Typically, ImageJ plugin developers will be writing Service and/or Command plugins. If you need to use another plugin—for example, the LogService—you should not manually create it as this effectively disconnects you from your Context. Instead, you should ask your Context for an instance by adding a field of the desired type and annotating it with the @Parameter annotation. For example:

In [9]:
import org.scijava.command.Command
import org.scijava.log.LogService
import org.scijava.plugin.Parameter
import org.scijava.plugin.Plugin

@Plugin(type = Command.class)
public class MyPlugin implements Command {
  // This @Parameter notation is 'asking' the Context
  // for an instance of LogService.
  private LogService log;
  private String message;
  public void run() {
    // Just use the LogService!
    // There is no need to construct it, since the Context
    // has already provided an appropriate instance.;

// Save a reference to the class for later.
myPluginClass = MyPlugin.class

// TODO: Figure out why the log message in this command is swallowed.
// Execute our sample command.
ij.command().run(MyPlugin.class, true, "message", "Success!").get()

This will allow the Context to provide you with—i.e., inject—the appropriate instance of your requested service.

In some rare cases, manual plugin construction is unavoidable. Understand that if the MyPlugin class above is manually constructed—i.e. via new MyPlugin()—the LogService parameter will be null. Automatic population only occurs if the plugin instance itself is retrieved via the framework. When you must manually construct a plugin instance, you can still re-connect it to an existing Context via its injection mechanism:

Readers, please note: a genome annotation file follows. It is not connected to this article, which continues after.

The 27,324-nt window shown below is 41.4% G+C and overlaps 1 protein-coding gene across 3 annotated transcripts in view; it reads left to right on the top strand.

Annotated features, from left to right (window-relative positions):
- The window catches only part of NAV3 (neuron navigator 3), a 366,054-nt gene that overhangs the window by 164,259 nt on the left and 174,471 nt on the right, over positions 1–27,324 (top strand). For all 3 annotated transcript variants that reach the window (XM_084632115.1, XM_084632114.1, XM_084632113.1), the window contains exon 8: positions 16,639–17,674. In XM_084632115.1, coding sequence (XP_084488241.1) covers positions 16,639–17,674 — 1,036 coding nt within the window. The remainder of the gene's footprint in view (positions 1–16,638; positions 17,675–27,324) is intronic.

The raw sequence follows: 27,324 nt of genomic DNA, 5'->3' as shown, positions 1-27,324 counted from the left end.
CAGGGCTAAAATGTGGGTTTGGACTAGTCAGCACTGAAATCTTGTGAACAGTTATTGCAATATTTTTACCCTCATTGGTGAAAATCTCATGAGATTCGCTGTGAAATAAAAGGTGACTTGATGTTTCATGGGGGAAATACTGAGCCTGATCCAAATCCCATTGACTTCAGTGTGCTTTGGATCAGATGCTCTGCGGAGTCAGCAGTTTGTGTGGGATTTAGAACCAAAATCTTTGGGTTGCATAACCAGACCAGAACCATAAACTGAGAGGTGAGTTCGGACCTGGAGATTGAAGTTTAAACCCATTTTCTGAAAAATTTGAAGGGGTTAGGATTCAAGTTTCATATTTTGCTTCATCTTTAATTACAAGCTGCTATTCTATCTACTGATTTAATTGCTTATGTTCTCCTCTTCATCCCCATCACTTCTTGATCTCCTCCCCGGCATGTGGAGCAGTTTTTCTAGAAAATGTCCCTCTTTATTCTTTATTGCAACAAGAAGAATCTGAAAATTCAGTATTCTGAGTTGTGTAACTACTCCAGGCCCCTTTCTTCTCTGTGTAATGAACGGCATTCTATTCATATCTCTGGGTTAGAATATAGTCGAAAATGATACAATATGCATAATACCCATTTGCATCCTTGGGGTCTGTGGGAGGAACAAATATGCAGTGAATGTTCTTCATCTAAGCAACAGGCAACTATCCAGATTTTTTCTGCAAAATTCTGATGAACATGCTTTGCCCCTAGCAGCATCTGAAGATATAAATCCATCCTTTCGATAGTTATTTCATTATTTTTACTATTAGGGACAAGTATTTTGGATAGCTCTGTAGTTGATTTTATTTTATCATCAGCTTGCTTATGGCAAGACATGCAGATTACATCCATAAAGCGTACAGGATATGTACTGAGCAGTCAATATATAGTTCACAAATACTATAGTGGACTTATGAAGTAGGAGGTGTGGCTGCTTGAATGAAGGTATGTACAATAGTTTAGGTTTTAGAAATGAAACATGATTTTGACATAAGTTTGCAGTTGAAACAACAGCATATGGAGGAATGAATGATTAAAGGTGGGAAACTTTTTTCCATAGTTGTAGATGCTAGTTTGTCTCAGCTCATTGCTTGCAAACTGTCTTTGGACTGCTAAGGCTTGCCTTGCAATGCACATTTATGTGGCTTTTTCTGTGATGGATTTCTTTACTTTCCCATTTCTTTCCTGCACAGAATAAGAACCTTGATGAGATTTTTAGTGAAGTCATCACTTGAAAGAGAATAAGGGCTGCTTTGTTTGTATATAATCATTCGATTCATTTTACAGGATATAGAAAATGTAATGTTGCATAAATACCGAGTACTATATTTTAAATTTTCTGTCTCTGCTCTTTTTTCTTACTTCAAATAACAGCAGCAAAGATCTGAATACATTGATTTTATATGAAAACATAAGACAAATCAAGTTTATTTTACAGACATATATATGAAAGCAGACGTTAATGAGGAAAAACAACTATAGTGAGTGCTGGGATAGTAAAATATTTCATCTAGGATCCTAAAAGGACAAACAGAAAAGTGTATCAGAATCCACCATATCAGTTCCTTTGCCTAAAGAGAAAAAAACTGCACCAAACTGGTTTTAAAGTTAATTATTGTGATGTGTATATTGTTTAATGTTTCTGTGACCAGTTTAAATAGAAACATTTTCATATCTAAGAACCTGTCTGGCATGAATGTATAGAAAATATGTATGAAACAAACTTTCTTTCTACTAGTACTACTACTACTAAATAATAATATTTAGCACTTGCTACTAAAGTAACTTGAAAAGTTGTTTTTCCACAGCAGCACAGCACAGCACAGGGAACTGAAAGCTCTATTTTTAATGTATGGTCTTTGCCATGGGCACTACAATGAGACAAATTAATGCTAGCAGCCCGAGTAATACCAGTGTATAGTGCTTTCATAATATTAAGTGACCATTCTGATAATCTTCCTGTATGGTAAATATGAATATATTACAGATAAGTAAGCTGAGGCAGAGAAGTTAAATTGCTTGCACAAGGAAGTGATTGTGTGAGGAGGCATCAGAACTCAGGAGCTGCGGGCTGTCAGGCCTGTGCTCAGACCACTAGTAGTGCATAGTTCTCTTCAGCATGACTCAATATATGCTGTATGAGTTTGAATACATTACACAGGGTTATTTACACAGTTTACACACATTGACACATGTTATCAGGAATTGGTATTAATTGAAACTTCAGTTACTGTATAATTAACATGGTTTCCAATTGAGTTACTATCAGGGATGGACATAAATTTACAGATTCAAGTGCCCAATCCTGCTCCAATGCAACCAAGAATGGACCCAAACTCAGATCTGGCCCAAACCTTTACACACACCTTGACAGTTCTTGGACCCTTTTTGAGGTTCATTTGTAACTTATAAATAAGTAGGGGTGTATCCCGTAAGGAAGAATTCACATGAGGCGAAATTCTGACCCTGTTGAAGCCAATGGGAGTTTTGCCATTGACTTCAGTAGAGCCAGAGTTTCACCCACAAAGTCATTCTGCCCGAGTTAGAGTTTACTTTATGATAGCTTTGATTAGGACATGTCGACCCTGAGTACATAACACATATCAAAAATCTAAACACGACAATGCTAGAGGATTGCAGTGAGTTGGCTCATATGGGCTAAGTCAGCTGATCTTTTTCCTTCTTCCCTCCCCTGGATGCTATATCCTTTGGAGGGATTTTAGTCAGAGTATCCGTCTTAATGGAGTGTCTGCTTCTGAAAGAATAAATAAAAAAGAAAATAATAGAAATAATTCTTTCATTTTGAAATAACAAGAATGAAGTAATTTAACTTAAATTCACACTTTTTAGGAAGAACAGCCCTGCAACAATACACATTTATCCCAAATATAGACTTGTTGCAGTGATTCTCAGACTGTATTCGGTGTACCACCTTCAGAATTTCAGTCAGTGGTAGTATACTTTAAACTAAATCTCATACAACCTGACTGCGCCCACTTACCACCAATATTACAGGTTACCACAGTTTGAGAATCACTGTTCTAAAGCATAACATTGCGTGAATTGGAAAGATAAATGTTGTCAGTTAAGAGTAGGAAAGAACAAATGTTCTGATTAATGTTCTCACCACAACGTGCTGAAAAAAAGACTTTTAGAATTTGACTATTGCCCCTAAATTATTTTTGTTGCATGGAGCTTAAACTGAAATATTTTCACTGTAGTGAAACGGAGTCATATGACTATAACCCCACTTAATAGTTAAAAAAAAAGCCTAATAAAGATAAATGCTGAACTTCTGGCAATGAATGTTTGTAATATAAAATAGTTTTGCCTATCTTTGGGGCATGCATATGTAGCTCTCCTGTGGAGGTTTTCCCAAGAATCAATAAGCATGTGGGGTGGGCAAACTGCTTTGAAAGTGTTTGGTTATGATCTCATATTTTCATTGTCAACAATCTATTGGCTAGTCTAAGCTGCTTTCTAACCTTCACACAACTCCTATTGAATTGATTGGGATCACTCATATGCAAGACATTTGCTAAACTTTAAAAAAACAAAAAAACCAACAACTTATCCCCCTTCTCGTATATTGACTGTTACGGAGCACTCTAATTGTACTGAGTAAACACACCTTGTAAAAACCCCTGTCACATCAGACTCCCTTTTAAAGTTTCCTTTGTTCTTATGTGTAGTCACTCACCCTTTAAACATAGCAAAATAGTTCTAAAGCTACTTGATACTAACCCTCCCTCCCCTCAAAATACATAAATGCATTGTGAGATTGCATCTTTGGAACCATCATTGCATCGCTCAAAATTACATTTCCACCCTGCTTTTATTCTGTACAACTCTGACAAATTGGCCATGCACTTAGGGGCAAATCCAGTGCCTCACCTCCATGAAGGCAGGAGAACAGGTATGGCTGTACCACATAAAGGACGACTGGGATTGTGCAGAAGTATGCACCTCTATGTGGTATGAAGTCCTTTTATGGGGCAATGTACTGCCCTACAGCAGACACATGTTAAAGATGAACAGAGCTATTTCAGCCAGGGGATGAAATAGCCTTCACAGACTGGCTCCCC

In [10]:
// Manually create a plugin instance.
// It is not connected to a Context yet
plugin = new MyPlugin()
// Inject the plugin instance with our Context.
// Now that our plugin is injected, we can use it with the
// knowledge that its service parameters have been populated. // but message is still null
[INFO] null


Services are—surprise!—SciJava Plugins. Just like plugins, there are Service interfaces and implementing classes. This allows a proper separation between the Service's public contract and the details of its implementation.

Services are defined as interfaces, with concrete implementations as plugins. This design provides seams in the right places so that behavior at every level can be customized and overridden.

Services provide two important functions to the SciJava framework: utility methods and persistent state. If you want to add reusable Java methods that can be used throughout the SciJava framework, then you should create a Service to provide this functionality. If you need to track Context-wide variables or configuration, a Service should be used to encapsulate that state.